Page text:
tag:blogger.com,1999:blog-3722233.post8130761782776347154..comments2020-12-04T03:58:07.378-06:00Comments on Computational Complexity: How free is Randomness?Lance Fortnowhttp://www.blogger.com/profile/06752030912874378610noreply@blogger.comBlogger6125tag:blogger.com,1999:blog-3722233.post-85234876203520476752014-04-08T20:18:18.623-05:002014-04-08T20:18:18.623-05:00Mark Manasse, Frank McSherry and I were working at...Mark Manasse, Frank McSherry and I were working at some point on weighted consistent sampling (weighted version of minhashing) and found our implementation using a weak (C random, iirc) prng to be extremely inaccurate, leading us to question the correctness of our theorems. Fortunately for us, it was the prng's fault, and replacing it with something like SHA, while very likely overkill, did the trick. The algorithm we were implementing is in this paper:http://research.microsoft.com/apps/mobile/Publication.aspx?id=132309<br />--KunalAnonymousnoreply@blogger.comtag:blogger.com,1999:blog-3722233.post-2238197541312021362014-04-08T09:48:00.704-05:002014-04-08T09:48:00.704-05:00In my experience, a small amount of care with gene...In my experience, a small amount of care with generating random bits seems to suffice for randomized algorithms in practice. That said, there are some reported cases of Monte-Carlo simulations giving quite different results under different random-number generators \cite{flw}; it has also been noted that direct implementations of certain RNC algorithms for list ranking and graph connectivity \cite{hsu:thesis,hrd} sometimes take longer time than expected.<br /><br />\bibitem{flw}<br />A.~M. Ferrenberg, D.~P. Landau, and Y.~J. Wong.<br />\newblock Monte {C}arlo simulations: {H}idden errors from "good" random number<br /> generators.<br />\newblock {\em Physical {R}eview {L}etters}, 69(23):3382--3384, 1992.<br /><br />\bibitem{hsu:thesis}<br />T.{-s}. Hsu.<br />\newblock {\em Graph augmentation and related problems: theory and practice}.<br />\newblock PhD thesis, Department of {C}omputer {S}ciences, {U}niversity of<br /> {T}exas at {A}ustin, October 1993.<br /><br />\bibitem{hrd}<br />T.{-s}. Hsu, V.~Ramachandran, and N.~Dean.<br />\newblock Parallel implementation of algorithms for finding connected<br /> components.<br />\newblock In {\em {DIMACS} {I}nternational {A}lgorithm {I}mplementation<br /> {C}hallenge}, pages 1--14, 1994.<br />aravindhttp://www.cs.umd.edu/~srinnoreply@blogger.comtag:blogger.com,1999:blog-3722233.post-82752573539286223062014-04-07T23:19:00.523-05:002014-04-07T23:19:00.523-05:00I was wondering about a problem lately about rando...I was wondering about a problem lately about randomness and I am not sure if the answer to this is already known (or obvious). Let say we have a black box that can return a random number, say in the range [0,1]. If somehow it is possible for us to open the box and see how it works (the algorithm maybe) , does the box loses its "random" nature? I mean if we find out how some object X works, does that reduces the state of X being random? Is randomness equiv to being unknown?Anonymousnoreply@blogger.comtag:blogger.com,1999:blog-3722233.post-3451631839609963372014-04-07T09:16:17.183-05:002014-04-07T09:16:17.183-05:00Sure - PRNGs are used all the time in monte carlo ...Sure - PRNGs are used all the time in monte carlo simulations of physical (and increasingly, social) systems. There are many examples of situations where, by bad luck, problems with the PRNG happened to correlate with something of interest in the modelled system, and the results being incorrect calculations. Sometimes this is due to a researcher writing their own bad random number generator, but sometimes it has occurred using generators that were thought to be perfectly fine. Most famously, in the early '90s, a relatively respectable random number generator, r250 was used in calculations of the Wolff cluster algorithm of a 2-d Ising spin system, giving results (as energy-per-spin at the critical temperature) which were 42 standard deviations off from the expected value - http://arxiv.org/pdf/cond-mat/9512135.pdf.Anonymousnoreply@blogger.comtag:blogger.com,1999:blog-3722233.post-70135982629692584152014-04-07T08:59:20.895-05:002014-04-07T08:59:20.895-05:00I thought he was only allowed to win $50k due to l...I thought he was only allowed to win $50k due to limits in place at the time :)<br /><br />Also, this wasn't a RNG. It was known to the system creators that there were a fixed number of patterns and a fixed set of values for each spot.Anonymousnoreply@blogger.comtag:blogger.com,1999:blog-3722233.post-68336111872670773992014-04-07T08:38:55.141-05:002014-04-07T08:38:55.141-05:00A bad RNG once cost a gameshow $110k:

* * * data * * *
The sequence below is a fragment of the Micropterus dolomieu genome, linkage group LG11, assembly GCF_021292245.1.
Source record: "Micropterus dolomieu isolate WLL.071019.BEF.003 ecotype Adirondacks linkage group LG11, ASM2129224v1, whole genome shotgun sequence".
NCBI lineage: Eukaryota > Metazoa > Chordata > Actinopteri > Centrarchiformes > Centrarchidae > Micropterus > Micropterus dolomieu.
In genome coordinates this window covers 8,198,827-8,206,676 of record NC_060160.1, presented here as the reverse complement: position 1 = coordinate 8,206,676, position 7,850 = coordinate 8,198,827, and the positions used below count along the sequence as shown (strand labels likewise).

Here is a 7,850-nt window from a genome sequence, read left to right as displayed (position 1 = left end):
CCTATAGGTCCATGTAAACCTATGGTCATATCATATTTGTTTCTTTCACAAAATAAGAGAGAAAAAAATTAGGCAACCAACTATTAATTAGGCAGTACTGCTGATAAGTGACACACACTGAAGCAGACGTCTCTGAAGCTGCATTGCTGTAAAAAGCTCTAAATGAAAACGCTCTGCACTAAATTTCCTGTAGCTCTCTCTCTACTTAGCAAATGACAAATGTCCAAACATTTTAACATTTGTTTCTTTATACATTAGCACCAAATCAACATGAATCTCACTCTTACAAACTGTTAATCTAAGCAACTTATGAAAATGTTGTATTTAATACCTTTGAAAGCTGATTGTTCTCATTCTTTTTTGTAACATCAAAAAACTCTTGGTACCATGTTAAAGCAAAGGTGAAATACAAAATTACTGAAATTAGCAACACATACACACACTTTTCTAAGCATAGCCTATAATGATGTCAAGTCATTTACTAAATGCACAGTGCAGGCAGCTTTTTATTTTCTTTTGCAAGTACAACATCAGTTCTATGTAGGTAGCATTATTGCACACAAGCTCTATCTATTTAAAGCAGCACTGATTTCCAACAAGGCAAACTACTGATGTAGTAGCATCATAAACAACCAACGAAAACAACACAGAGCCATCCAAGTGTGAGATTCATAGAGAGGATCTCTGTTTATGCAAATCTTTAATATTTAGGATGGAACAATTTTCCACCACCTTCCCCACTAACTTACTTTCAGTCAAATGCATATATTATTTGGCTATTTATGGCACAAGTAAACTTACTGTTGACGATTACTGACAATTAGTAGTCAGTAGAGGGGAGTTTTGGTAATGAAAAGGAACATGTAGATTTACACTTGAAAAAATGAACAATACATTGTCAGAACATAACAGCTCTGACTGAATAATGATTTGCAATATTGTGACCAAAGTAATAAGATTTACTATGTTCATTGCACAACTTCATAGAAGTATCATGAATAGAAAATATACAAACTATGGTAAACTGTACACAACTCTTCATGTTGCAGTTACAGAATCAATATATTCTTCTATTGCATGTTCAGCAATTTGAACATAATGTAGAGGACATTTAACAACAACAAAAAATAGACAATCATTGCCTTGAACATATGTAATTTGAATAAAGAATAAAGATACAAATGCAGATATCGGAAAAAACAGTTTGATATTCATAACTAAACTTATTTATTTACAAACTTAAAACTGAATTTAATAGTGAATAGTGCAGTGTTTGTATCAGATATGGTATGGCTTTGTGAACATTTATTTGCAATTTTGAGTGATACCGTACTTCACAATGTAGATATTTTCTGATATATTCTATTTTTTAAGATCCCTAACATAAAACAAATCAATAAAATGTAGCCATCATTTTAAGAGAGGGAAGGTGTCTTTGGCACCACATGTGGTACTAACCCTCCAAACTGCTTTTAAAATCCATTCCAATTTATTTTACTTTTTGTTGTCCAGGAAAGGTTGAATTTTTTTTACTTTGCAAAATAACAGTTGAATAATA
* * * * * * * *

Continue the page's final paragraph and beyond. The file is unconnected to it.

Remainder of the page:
http://www....A bad RNG once cost a gameshow $110k:<br /><br />http://www.thisamericanlife.org/radio-archives/episode/412/million-dollar-idea?act=4#playAndrewhttp://polylogblog.wordpress.comnoreply@blogger.com